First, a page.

“I remember being taken to a lecture on mesmerism, and trying out my own mesmeric powers on Uncle Sam afterwards. He proved an extraordinary subject. No sooner had I made passes in front of him than he went into a rigid trance, under which he did just what I told him to, and made the most astonishing remarks. I boasted about my powers, but had no success with other members of the family or the children in the neighborhood.

“In later years I asked Grandma if she noticed any difference between Sam and the other children. She said yes — when he had gone anywhere, if only downtown, when he came home all the children would gather around to hear what he had to tell. He knew even then how to make things interesting. She also said that when she saw a crowd running she didn’t ask what was the matter, but ‘What has Sam done now?’

“When Sam was about three he was distressed because he had ‘no tail behind [behind].’ He said, ‘The dog has a tail behind, the cat has a tail behind, and I haven’t any tail behind at all at all.’ His uncle (I think it was his uncle Hannibal) made a tail of paper and pinned it on his little dress and he went around very proud and happy.”

According to Mark Twain his mother had the gift of telling a joke with a straight face, but my mother thinks that very often she didn’t see the joke herself. My mother writes: “Once in her old age when she had gone back to visit Kentucky she heard two men behind her in the train discussing whether Mark Twain was born in Hannibal. She asked the man who was with her to tell them that he was born in Florida. One of the men was unconvinced, That was too much for Grandma. She turned around and said, ‘I’m his mother. I ought to know. I was there!”’

5

ON account of the paper shortage we skip Uncle Sam’s reaction to the Civil War, which was so emotional and so full of contradictions that it dazed my mother, a child of nine. It leaves me dazed, too. The war forced Uncle Sam to leave the river, and he went West with Orion, who had been appointed Secretary of the Territory of Nevada. Sam immediately came down with the gold fever.

It was a nervous time for him. Rich veins were being discovered on all sides. Men would come in one day without a cent, and the next be rolling in riches — or rolling, anyway. Naturally Sam caught fire. He was not a gambler in the strict sense of the word. He didn’t bet on races, play cards for large stakes, or even play the market to any extent. But he enjoyed taking chances where adventure was involved. And he tried to reinforce optimism with judgment. In one of his letters to Orion he wrote: “I have 75 feet in a spur of the ‘Antelope’, which promises nothing save that it is an offshoot from a good family— and I am aristocrat enough to attach some importance to that sort of thing.”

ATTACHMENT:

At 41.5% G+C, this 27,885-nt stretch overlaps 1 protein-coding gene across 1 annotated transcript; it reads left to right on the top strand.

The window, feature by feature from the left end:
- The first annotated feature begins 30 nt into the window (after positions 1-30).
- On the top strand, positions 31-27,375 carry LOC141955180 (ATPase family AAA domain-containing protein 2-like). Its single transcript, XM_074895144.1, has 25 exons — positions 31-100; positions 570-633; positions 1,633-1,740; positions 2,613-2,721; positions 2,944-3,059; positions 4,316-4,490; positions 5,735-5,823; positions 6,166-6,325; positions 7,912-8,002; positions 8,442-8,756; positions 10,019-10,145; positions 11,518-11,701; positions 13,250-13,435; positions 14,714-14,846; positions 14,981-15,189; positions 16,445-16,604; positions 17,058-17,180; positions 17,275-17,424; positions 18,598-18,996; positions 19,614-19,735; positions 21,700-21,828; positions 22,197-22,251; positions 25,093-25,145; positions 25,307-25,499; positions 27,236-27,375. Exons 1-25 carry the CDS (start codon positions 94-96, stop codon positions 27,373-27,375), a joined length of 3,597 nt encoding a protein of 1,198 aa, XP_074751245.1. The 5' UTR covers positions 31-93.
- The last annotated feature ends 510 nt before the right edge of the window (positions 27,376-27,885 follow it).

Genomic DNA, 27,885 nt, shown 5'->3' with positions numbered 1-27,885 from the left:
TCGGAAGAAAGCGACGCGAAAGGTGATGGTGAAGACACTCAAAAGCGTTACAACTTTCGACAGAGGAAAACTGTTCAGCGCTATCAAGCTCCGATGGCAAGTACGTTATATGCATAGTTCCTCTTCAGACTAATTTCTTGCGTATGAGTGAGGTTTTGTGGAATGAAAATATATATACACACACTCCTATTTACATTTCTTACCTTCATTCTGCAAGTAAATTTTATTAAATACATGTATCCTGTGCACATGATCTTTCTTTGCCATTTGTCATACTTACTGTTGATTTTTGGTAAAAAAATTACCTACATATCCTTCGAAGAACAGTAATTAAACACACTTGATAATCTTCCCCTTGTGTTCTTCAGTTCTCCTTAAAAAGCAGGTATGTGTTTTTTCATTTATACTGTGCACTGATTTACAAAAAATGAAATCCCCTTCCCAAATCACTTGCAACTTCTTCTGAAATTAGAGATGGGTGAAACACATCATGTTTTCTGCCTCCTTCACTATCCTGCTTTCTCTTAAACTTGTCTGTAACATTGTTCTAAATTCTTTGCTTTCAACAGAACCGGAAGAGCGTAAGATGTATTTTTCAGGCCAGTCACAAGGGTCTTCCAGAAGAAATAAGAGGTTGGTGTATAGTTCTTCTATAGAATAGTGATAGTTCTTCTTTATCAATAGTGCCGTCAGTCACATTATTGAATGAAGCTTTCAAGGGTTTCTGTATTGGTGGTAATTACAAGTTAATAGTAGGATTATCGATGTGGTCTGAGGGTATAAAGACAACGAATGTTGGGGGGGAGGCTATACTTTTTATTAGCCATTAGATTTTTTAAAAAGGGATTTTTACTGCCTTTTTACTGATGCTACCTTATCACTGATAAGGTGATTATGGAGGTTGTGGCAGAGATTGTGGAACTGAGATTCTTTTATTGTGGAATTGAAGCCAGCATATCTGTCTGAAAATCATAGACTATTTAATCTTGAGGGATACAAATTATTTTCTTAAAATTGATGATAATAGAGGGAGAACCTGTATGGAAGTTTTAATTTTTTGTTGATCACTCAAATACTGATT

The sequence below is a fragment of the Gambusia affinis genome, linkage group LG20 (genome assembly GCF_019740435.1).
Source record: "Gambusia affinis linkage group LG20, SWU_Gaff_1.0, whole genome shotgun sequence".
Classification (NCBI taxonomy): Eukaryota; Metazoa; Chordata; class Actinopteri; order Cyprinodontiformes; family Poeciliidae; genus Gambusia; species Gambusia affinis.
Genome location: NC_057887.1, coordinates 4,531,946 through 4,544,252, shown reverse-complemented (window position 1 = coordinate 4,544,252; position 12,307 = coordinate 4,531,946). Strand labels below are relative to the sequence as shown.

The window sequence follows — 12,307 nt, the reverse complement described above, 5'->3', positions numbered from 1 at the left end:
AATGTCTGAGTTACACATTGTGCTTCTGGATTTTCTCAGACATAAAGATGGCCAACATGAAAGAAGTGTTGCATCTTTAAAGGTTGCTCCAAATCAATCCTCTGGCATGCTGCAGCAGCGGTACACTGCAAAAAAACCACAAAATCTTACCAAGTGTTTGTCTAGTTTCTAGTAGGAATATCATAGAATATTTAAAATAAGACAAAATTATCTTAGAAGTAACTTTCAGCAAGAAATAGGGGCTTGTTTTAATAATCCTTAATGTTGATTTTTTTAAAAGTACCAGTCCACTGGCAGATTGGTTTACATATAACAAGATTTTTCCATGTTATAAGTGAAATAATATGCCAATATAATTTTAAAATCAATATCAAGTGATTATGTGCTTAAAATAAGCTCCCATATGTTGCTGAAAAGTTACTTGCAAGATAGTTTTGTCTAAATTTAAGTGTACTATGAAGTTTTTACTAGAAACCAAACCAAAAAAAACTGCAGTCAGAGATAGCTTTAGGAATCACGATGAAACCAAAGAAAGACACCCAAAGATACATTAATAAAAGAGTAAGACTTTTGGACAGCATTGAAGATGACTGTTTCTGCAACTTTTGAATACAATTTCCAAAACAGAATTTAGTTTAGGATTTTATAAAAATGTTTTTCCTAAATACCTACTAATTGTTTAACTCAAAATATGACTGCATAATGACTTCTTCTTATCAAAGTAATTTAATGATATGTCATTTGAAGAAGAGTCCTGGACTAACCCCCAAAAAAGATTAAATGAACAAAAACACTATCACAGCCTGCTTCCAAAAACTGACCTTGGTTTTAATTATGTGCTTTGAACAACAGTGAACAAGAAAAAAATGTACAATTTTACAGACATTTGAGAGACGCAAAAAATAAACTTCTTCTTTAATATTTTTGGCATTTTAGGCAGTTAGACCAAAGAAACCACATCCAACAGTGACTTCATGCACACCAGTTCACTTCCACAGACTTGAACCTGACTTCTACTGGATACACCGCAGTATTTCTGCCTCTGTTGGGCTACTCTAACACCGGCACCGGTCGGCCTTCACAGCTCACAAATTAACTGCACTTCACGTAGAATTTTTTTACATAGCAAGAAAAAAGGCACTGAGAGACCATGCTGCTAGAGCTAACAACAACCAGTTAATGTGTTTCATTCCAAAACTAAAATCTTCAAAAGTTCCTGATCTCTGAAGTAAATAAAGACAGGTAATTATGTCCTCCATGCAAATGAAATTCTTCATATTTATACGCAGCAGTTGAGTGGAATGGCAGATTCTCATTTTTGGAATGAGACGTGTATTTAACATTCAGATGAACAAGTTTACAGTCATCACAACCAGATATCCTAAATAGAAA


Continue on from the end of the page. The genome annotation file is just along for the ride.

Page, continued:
Orion of course caught the craze, and Sam appointed himself Orion’s financial adviser. Uncle Sam had gone to Nevada as Orion’s secretary, but somewhere along the road the roles seem to have changed around. The following letter doesn’t quite show the restraint of a man writing to his boss: —

ESMERALDA, May 17. [1862]
MY DEAR BRO
. . . Yes, I have received the $100 — much obliged. Stand by, now, for we shall let a contract on the Flyaway to-morrow, which will cost about $200 — sink a shaft 25 feet deep.
No, let the Humboldt ground alone, but keep yourself posted about the rise of property in Dayton, so that you may know what you are about when you start in to sell those lots. And post yourself about Carson property, too — so that you can sell your town lot for all it is worth. The cards are the Flyaway and the Monitor — and we will stake the whole pile on them. If they win, we are all right — if they lose, I am busted. . . .
Never send anything by that d-d stage again, that can come by MAIL, as I have said before. The pkg. envelopes cost me 50 cents. . . .
I hope Barstow will leave the “S.L.C.” off my Gate City letters, in case he publishes them. Put my Enterprise letters in the scrap book — but send no extracts from them East. . . .
Remember me cordially to Capt. Nye, and ask the old cuss how “Bill” is. If I wasn’t so glad to hear that the “old man” is back again, and if I hadn’t been swearing so much to-day that I am about run out, I would give him a dose of slang just because I am at a safe distance and can do so with impunity. He be d - d anyhow — just for a starter. Ask Tom to give my dear love to Miss P. —she with the long curls, out ihere under the hill.
Yr. Bro.
SAM.

The reason he wanted to leave the “S.L.C.” off his letters to the Keokuk paper was to avoid repercussions from home. “Ma and Pamela seem to be down on my last to the Gate City,'’ he had written to Orion several weeks earlier.